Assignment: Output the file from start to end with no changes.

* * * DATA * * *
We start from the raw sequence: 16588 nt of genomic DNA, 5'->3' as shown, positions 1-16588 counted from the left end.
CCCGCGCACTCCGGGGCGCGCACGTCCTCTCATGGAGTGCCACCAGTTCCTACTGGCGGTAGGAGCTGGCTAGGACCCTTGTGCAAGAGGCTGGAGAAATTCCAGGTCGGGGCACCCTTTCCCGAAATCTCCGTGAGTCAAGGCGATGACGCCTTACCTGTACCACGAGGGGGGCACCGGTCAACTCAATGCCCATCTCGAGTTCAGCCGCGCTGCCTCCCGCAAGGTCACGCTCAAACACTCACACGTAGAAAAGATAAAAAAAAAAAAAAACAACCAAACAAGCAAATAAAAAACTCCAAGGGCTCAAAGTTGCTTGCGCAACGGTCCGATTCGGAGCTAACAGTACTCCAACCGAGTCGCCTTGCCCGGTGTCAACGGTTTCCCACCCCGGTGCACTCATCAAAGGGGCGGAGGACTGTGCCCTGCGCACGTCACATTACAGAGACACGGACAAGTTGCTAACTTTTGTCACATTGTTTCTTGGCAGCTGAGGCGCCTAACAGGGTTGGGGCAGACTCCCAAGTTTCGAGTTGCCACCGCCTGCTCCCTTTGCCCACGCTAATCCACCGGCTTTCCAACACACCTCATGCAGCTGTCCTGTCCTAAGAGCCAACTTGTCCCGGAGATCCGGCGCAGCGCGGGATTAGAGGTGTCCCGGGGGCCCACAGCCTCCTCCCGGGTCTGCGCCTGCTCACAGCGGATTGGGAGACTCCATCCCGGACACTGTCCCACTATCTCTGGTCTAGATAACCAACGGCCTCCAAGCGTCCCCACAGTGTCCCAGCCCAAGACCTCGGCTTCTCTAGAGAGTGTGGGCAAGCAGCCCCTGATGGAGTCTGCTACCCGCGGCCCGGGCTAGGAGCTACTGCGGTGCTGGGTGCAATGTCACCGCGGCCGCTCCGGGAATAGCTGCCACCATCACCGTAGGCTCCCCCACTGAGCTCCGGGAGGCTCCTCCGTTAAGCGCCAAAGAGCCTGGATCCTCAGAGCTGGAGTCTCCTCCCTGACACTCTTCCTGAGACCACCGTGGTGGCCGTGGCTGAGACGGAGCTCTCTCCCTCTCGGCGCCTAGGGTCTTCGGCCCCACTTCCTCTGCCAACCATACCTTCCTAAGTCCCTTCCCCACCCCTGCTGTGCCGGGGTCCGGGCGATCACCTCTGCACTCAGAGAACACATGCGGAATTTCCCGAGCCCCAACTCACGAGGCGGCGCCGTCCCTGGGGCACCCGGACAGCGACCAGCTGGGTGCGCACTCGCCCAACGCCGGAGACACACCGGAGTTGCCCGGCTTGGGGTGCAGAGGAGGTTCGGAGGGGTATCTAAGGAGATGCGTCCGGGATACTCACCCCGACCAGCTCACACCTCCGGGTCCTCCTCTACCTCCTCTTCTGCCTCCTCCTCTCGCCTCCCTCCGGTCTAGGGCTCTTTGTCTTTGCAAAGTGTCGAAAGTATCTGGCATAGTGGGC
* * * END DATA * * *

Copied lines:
We start from the raw sequence: 16588 nt of genomic DNA, 5'->3' as shown, positions 1-16588 counted from the left end.
CCCGCGCACTCCGGGGCGCGCACGTCCTCTCATGGAGTGCCACCAGTTCCTACTGGCGGTAGGAGCTGGCTAGGACCCTTGTGCAAGAGGCTGGAGAAATTCCAGGTCGGGGCACCCTTTCCCGAAATCTCCGTGAGTCAAGGCGATGACGCCTTACCTGTACCACGAGGGGGGCACCGGTCAACTCAATGCCCATCTCGAGTTCAGCCGCGCTGCCTCCCGCAAGGTCACGCTCAAACACTCACACGTAGAAAAGATAAAAAAAAAAAAAAACAACCAAACAAGCAAATAAAAAACTCCAAGGGCTCAAAGTTGCTTGCGCAACGGTCCGATTCGGAGCTAACAGTACTCCAACCGAGTCGCCTTGCCCGGTGTCAACGGTTTCCCACCCCGGTGCACTCATCAAAGGGGCGGAGGACTGTGCCCTGCGCACGTCACATTACAGAGACACGGACAAGTTGCTAACTTTTGTCACATTGTTTCTTGGCAGCTGAGGCGCCTAACAGGGTTGGGGCAGACTCCCAAGTTTCGAGTTGCCACCGCCTGCTCCCTTTGCCCACGCTAATCCACCGGCTTTCCAACACACCTCATGCAGCTGTCCTGTCCTAAGAGCCAACTTGTCCCGGAGATCCGGCGCAGCGCGGGATTAGAGGTGTCCCGGGGGCCCACAGCCTCCTCCCGGGTCTGCGCCTGCTCACAGCGGATTGGGAGACTCCATCCCGGACACTGTCCCACTATCTCTGGTCTAGATAACCAACGGCCTCCAAGCGTCCCCACAGTGTCCCAGCCCAAGACCTCGGCTTCTCTAGAGAGTGTGGGCAAGCAGCCCCTGATGGAGTCTGCTACCCGCGGCCCGGGCTAGGAGCTACTGCGGTGCTGGGTGCAATGTCACCGCGGCCGCTCCGGGAATAGCTGCCACCATCACCGTAGGCTCCCCCACTGAGCTCCGGGAGGCTCCTCCGTTAAGCGCCAAAGAGCCTGGATCCTCAGAGCTGGAGTCTCCTCCCTGACACTCTTCCTGAGACCACCGTGGTGGCCGTGGCTGAGACGGAGCTCTCTCCCTCTCGGCGCCTAGGGTCTTCGGCCCCACTTCCTCTGCCAACCATACCTTCCTAAGTCCCTTCCCCACCCCTGCTGTGCCGGGGTCCGGGCGATCACCTCTGCACTCAGAGAACACATGCGGAATTTCCCGAGCCCCAACTCACGAGGCGGCGCCGTCCCTGGGGCACCCGGACAGCGACCAGCTGGGTGCGCACTCGCCCAACGCCGGAGACACACCGGAGTTGCCCGGCTTGGGGTGCAGAGGAGGTTCGGAGGGGTATCTAAGGAGATGCGTCCGGGATACTCACCCCGACCAGCTCACACCTCCGGGTCCTCCTCTACCTCCTCTTCTGCCTCCTCCTCTCGCCTCCCTCCGGTCTAGGGCTCTTTGTCTTTGCAAAGTGTCGAAAGTATCTGGCATAGTGGGC